And you rap till you rap and you rappity rap

You rap till you rap and you

Blappity blap.

Rap rap rap–

Blappity blap.

CHRIST IS LORD!!!! [x10]

Now I’m ditching the whole Christianity angle. I still feel like doing good works, though. So I start travelling around the country on bus. Planes scare me now. Just to take off in one makes me think of Death. To be adrift like that. To be nowhere, a huddle between the earth and the upper reaches of the sky. I have long ago abjured from any plane travel. I hear the very winding noise of the engines at takeoff and I start thinking of Death, and I start having a panic attack. So instead, bus travel. I start travelling from city to city, doing minor good works in each town, getting to know the real America.

My bus goes off the road outside of Gatlinburg, Tennessee, flying through a metal guardrail and going off a cliff. It explodes in a fireball. There are no survivors.

Now I’m dying and going to heaven. I arrive in heaven. It looks very much like a storybook idea of heaven. Cotton-ball clouds, people with wings, pearly gates, Saint Peter, etc.

I speak to Saint Peter, who is standing by his little desky-thingy, looking like a host in a restaurant, except for the outfit part.

“Saint Peter,” I say to Saint Peter. I speak carefully. “I’m not sure that it is my time yet.”

“Hmm,” Saint Peter says. “Hold on a mo’. I’m going to call God out here. …God?!”

God saunters out. Again, he looks like a very storybook idea of God. The beard, all of it.

“Hello, God,” I say.

“Hello, Oliver,” he says.

“That’s O£iver,” I say.

“We only have our true names in heaven,” he says, very wisely.

“I see,” I say. “God, here’s the thing. I feel like I was taken before my time. I mean, Tennessee? As you know, I was accomplishing good works on earth–”

“I know everything,” he says.

“–So if you could just send me back.”

“Hmm,” God says. “Well, I can’t send you back to continue your life from the exact moment that you were living it. Too much paperwork; too complicated. But I can send you back to be born again, even though I really shouldn’t–”

“Thank y–”

“Okay, in this case I’ll allow it, even though we almost never do. Poof! You are born again.”

I travel back down from heaven. I gestate for nine months in the womb. I am born again. I reach the age of 35. I dislike my bookshelves. I decide to change my name to O£iver. It’s weird. I have been born to different parents who for some reason named me “Oliver” again. And though I have the consciousness that I am living a double life, and though I am trying to make different decisions, sort of in the spirit of a “Choose Your Own Adventure” book, to see how things will turn out differently — even though I try that, I end up rationalizing and making the same decisions, or somehow things just end up turning out the same. I get famous. I die in a bus crash.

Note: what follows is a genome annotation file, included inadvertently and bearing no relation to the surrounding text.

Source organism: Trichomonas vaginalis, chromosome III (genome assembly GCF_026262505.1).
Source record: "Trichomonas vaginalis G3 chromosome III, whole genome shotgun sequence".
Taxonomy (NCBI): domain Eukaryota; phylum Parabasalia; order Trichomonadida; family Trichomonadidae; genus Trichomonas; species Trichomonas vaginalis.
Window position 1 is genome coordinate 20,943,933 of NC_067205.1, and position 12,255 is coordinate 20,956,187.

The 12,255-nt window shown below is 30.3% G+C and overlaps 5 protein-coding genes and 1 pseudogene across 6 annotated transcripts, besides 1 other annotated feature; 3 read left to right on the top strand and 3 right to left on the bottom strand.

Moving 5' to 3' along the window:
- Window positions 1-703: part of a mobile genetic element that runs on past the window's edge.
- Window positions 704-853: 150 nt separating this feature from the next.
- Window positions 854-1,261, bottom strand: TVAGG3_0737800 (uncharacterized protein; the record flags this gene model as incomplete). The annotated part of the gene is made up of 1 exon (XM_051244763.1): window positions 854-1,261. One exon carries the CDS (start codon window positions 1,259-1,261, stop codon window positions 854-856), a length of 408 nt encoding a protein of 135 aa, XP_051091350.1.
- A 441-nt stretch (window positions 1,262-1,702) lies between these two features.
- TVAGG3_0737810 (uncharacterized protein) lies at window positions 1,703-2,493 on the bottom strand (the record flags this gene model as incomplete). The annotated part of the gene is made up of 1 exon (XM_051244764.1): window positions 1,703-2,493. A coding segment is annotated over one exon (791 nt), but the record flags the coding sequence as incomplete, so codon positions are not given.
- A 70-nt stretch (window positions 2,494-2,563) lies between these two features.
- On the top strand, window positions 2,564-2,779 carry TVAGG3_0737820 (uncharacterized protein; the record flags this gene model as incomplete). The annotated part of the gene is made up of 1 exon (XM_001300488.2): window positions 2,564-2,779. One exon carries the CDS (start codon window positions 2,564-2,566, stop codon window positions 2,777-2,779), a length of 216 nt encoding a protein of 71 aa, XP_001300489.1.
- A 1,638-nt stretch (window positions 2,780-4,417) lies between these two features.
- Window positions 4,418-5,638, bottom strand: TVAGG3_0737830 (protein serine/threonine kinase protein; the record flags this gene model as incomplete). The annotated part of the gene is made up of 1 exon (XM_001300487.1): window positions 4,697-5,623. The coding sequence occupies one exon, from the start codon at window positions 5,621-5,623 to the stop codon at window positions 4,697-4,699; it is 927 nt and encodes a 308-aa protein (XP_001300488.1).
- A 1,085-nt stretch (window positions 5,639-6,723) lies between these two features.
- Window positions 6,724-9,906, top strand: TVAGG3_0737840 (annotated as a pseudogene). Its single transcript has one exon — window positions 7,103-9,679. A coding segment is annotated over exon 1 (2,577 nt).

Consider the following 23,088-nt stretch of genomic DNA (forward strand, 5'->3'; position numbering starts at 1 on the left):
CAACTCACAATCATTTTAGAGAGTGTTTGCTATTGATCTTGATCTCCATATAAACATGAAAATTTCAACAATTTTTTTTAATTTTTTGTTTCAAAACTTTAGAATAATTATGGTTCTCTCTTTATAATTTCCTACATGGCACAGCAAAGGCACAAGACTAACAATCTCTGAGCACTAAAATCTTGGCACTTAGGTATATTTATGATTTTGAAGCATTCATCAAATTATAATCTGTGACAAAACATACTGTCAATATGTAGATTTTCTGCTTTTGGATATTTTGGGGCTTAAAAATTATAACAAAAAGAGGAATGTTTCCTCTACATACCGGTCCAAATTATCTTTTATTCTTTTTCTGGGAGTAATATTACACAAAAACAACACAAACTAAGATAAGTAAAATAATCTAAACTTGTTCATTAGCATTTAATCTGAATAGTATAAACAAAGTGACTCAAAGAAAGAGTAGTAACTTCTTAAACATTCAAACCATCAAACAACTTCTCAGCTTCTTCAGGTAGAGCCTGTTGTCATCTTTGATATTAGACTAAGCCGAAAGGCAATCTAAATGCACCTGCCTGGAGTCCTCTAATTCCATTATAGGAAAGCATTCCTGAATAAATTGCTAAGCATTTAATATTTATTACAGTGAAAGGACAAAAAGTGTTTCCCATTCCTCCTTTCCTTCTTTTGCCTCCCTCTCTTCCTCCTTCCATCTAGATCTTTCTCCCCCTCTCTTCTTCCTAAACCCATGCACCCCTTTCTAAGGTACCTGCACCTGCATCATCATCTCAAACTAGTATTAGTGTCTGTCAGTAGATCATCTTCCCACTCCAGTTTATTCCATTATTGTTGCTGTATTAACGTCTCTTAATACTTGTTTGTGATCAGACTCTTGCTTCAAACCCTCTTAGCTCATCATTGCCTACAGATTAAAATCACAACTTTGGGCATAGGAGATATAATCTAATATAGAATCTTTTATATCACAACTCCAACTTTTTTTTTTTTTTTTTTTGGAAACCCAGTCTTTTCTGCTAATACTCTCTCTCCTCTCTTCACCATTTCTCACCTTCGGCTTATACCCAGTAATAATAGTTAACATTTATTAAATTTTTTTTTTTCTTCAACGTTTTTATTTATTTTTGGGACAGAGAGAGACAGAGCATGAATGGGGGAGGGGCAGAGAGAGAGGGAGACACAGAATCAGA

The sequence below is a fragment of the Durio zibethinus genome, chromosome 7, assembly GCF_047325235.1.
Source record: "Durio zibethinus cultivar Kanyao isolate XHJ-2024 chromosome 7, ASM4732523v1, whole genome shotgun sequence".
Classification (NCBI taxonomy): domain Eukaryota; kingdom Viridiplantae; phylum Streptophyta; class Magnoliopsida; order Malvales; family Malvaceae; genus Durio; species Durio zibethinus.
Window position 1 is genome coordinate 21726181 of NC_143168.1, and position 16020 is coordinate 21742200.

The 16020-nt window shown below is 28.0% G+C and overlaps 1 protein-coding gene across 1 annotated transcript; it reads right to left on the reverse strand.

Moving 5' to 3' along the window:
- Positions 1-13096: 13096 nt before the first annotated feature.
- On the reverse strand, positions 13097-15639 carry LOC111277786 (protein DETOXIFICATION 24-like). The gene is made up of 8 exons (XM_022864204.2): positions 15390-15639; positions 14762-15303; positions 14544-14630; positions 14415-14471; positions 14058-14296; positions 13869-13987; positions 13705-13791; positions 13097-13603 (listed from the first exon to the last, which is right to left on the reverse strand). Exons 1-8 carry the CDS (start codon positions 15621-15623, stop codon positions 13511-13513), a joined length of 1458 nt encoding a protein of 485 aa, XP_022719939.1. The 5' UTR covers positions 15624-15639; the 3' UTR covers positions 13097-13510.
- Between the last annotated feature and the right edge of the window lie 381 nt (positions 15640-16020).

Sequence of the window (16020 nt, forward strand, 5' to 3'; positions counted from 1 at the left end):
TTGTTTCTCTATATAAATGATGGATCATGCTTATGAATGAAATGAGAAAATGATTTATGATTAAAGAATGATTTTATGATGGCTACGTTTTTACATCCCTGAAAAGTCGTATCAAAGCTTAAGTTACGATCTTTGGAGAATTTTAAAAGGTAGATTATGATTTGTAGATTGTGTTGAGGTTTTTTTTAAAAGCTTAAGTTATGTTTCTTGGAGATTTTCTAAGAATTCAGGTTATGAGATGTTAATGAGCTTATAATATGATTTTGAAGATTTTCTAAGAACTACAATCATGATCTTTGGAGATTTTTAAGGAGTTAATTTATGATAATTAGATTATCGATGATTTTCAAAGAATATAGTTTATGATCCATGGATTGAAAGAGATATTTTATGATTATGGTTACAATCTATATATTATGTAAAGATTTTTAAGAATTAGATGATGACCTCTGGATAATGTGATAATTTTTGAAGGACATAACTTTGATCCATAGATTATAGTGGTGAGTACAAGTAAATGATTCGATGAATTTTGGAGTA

I go back up to heaven.

“Hi!” I say.

“Hello,” Saint Peter says a little warily, checking his watch. (They have those here.) “Back again, I see.”

“Yes, and the thing is–”

“God?!” he yells.

God saunters out again.

“So,” he says.

“So,” I say.

“So,” says Saint Peter, just to keep his hand in the game.

“So,” I say in a rush, “I know thatthingskindofworkedoutthesame. But the thing is, I still feel like I was taken before my time…”

“Ho no,” God says. “I’m not falling for all this again. I mean, I’m God, not Santa Claus.”


“No, you look,” he says, and I grow afraid. But then he half-smiles, half-frowns. “It is time for you to enter heaven,” he says. “But–” he does a jabbing finger-point with the but “–I will give you another option.”

“I just don’t feel like I’m a heaven sort of guy,” I say. “I mean, look at this place. It looks so boring and cliché. I mean, harps and wings?”

“Ah,” he says. “But you haven’t fully entered heaven,” he says. “This might all be an illusion, since your eyes might not be able to handle the full concept of heaven yet. So it might be drawing from your own life-concept of what heaven is.”

“Sort of like in Contact, starring Jody Foster, when the alien ends up looking like her dad?”

“Sort of like that,” he agrees. “So, heaven may be nothing like this at all. It might be more like Dante describes, as though you are having the feeling that all the pages of the universe are being bound together by Love. So, an eternity, spent the contemplation of that thought, that feeling, which you would feel as you have felt nothing before. …Which would be very nice.”

“That would be very nice,” I agree.

“However, it might be exactly like what you see now. And so, if you feel that heaven is really ‘not for you,’ as you say…”

“Well,” I say.